Double Billing

A friend of mine is finishing law school and preparing for the bar. He has an ethics exam to take, and since he is a WoW player, I am worried. There are presumably ethical rules against charging more than one client for the same work (although it is normal billing to do work for multiple clients in the same hour and round the charge for each up to a full hour). MMOs teach us that you should always get paid twice. If you are killing a monster, it should be for a quest or in a dungeon on the way towards a boss that drops something you need, ideally one that counts towards an achievement and drops components you need for crafting. It is even better when you can find multiple quests for the same enemies, multiple achievements that need them, etc. This poor law student has years of Skinner box training to undo.

: Zubon

7 thoughts on “Double Billing”

  1. I think you have a naively optimistic view of business ethics as actually interpreted by real world lawyers.

  2. “although it is normal billing to do work for multiple clients in the same hour and round the charge for each up to a full hour”

    In what field of practice, or where in the United States, is that considered normal or ethical?

    I’m well aware of the practice of padding, and I’m aware that 3 minutes equals six when one is on a tenth of an hour increment system, but it’s news to me that, say, preparing six motions for a default judgment in one hour, tweaking the facts in a form document to make each fit the case, is justification for billing six hours.

    1. I think we’re agreeing here, although I may be misunderstanding how small/large of billing “increments” are in use. Re-using work with minor changes is exactly what I was meaning as an unethical practice, although I was thinking of the more extreme example of “It took me six hours to make this form document, so I charge every client that uses it for six hours of document creation.”

  3. My girlfriend (attorney) was complaining about a few people on the team she manages bill too much (she is in the room with them and knows what people are doing) on the order of an hour or two per day, so she went to her boss and to HR, and they told her “stop making a mountain out of a molehill” she also went from the favorite about to be hired, to being the black sheep and got a dressing down by HR for causing trouble.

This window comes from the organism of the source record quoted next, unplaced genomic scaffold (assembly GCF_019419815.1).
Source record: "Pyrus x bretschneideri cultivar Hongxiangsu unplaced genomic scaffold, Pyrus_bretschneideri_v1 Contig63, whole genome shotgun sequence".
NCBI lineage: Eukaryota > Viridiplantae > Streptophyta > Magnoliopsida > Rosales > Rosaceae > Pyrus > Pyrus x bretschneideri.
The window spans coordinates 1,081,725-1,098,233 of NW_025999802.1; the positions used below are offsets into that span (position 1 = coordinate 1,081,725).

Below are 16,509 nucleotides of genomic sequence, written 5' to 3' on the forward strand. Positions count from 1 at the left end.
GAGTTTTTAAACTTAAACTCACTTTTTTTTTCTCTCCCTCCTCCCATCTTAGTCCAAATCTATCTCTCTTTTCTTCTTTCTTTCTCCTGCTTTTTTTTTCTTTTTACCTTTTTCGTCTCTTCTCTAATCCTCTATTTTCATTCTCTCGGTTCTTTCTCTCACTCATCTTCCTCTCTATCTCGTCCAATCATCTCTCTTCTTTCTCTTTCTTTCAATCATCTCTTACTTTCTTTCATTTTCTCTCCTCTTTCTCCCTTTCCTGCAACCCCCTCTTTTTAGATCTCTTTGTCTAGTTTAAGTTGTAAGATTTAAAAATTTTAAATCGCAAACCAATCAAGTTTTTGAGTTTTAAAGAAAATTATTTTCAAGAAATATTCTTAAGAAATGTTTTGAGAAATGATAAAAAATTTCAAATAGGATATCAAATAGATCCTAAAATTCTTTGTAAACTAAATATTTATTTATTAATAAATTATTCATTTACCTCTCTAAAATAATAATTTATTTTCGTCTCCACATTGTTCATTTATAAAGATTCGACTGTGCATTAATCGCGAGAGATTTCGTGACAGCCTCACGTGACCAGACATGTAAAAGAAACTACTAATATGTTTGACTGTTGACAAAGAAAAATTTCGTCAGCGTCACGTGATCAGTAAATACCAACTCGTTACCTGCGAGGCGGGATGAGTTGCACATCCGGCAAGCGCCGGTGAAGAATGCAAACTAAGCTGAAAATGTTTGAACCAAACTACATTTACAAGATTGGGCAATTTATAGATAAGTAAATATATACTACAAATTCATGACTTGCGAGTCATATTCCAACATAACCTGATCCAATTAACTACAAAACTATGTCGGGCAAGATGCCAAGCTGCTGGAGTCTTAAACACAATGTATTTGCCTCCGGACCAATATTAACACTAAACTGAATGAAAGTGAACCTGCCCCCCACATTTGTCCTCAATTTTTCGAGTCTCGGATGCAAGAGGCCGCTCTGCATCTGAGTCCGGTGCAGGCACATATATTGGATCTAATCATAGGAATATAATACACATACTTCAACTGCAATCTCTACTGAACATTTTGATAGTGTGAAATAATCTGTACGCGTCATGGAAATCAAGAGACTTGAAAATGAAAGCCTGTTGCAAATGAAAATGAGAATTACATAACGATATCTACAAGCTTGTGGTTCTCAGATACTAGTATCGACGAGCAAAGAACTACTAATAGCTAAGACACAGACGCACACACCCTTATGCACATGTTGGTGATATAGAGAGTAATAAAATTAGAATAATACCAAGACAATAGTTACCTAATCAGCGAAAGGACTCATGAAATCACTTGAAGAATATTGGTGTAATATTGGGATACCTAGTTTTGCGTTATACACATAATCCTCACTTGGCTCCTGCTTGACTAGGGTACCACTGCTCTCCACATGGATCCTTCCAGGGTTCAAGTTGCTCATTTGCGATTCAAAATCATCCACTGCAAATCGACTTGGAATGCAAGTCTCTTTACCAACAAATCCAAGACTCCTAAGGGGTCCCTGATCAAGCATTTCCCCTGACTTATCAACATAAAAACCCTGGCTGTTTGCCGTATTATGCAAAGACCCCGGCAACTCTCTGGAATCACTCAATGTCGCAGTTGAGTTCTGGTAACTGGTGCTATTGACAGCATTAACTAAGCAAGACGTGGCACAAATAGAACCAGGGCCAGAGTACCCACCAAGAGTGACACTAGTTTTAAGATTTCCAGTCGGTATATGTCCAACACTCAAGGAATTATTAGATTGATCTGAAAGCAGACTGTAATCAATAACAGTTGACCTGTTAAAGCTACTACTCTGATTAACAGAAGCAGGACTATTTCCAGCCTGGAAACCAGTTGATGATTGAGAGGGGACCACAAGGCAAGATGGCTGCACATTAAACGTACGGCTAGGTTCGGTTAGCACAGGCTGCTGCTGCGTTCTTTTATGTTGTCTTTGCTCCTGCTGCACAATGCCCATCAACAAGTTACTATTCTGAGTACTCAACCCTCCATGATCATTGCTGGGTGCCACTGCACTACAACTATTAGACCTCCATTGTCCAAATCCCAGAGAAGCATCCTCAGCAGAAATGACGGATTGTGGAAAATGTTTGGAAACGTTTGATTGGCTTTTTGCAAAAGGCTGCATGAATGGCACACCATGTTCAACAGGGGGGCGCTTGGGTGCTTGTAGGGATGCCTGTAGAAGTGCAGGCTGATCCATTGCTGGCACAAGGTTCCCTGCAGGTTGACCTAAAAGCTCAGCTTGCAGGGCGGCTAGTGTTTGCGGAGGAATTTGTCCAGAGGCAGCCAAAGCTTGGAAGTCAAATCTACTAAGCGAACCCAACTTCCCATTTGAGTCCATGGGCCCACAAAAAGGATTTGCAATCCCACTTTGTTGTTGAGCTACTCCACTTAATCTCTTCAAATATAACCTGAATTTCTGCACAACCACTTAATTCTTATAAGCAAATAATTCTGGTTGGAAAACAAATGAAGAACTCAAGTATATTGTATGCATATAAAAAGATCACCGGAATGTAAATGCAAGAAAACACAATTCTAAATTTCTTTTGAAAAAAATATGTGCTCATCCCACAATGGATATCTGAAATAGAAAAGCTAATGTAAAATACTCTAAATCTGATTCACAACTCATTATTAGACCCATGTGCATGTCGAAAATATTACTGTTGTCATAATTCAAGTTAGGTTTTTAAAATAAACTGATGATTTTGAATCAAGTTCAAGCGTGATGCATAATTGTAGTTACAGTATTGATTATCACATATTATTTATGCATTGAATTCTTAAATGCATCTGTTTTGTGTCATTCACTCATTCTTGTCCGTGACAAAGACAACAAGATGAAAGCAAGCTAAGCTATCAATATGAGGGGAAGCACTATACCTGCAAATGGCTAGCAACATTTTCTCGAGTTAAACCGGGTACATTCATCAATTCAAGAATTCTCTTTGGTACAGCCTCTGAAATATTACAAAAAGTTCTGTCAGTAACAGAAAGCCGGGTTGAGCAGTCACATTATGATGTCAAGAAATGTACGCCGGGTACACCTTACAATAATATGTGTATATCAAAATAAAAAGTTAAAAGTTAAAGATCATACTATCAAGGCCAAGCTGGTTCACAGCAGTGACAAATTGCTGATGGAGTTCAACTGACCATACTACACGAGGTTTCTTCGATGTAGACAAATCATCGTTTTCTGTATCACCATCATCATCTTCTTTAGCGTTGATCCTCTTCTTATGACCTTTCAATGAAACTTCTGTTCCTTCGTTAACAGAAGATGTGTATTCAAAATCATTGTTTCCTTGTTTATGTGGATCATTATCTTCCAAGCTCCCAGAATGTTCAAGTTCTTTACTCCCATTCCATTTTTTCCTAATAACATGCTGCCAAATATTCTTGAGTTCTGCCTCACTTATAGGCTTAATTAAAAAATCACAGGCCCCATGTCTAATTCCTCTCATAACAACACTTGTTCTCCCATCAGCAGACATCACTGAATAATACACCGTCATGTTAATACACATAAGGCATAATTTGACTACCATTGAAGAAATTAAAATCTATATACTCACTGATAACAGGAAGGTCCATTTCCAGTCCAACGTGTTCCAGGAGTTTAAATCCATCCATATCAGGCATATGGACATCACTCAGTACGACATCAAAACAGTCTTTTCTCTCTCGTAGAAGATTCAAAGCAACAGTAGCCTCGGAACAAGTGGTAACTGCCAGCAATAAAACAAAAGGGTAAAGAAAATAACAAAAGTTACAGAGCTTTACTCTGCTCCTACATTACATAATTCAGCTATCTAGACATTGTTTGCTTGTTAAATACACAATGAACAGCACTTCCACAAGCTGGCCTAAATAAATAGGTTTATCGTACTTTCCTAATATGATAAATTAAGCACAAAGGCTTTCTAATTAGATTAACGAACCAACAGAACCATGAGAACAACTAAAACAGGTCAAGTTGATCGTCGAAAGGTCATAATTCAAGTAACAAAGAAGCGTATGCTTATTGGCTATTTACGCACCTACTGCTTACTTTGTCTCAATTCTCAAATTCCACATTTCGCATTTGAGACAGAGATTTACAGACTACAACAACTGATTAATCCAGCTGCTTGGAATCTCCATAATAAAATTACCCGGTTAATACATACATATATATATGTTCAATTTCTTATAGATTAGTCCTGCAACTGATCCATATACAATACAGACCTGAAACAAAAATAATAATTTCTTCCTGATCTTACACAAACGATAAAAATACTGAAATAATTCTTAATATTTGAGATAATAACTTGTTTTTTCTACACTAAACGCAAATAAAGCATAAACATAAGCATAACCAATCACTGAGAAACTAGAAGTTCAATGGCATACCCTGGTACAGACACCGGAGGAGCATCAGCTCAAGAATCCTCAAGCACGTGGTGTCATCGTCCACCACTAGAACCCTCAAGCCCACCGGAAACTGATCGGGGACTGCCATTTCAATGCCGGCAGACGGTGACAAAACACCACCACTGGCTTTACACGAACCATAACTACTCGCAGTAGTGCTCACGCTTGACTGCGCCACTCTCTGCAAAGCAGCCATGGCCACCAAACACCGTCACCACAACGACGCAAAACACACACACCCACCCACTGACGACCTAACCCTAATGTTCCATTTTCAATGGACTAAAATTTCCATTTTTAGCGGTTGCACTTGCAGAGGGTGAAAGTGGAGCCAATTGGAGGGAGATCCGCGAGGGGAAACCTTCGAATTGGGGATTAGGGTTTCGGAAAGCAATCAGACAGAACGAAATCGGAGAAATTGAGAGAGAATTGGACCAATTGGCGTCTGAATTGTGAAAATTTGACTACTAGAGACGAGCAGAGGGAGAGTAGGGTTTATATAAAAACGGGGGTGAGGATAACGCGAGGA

I told her “if you are so concerned about ethics why did you go into the law?”

    Whenever she tells me some crazy story, I am also fond of saying “I thought you were all like Atticus Finch! My illusions have been shattered!”

    I’m sorry I keep posting these anti lawyer blog comments. I must have some sort of problem with them.

    1. Actually I think playing games and studying game theory has helped me to really understand the law more and how it affects us. Laws are the same as rules in games: no matter what the designer intends, laws provide incentives to behave a certain way. And all of us are game players, and we change our behavior based on the law, but we still find ways to achieve our goals.

      Games have greatly changed my opinion on vice laws and regulatory laws.

      1. Yes, regulatory laws are largely an exercise in futility if there is enough money at issue

        The main entry reminds me of an old tale. A young attorney dies enexpectedly and goes before St. Peter, whereupon he expresses his confusion: “I don’t understand! How did I die? I’m only 29!”

        St. Peter looks at a large book in front of him and says “According to your timesheets, you’re 102.”

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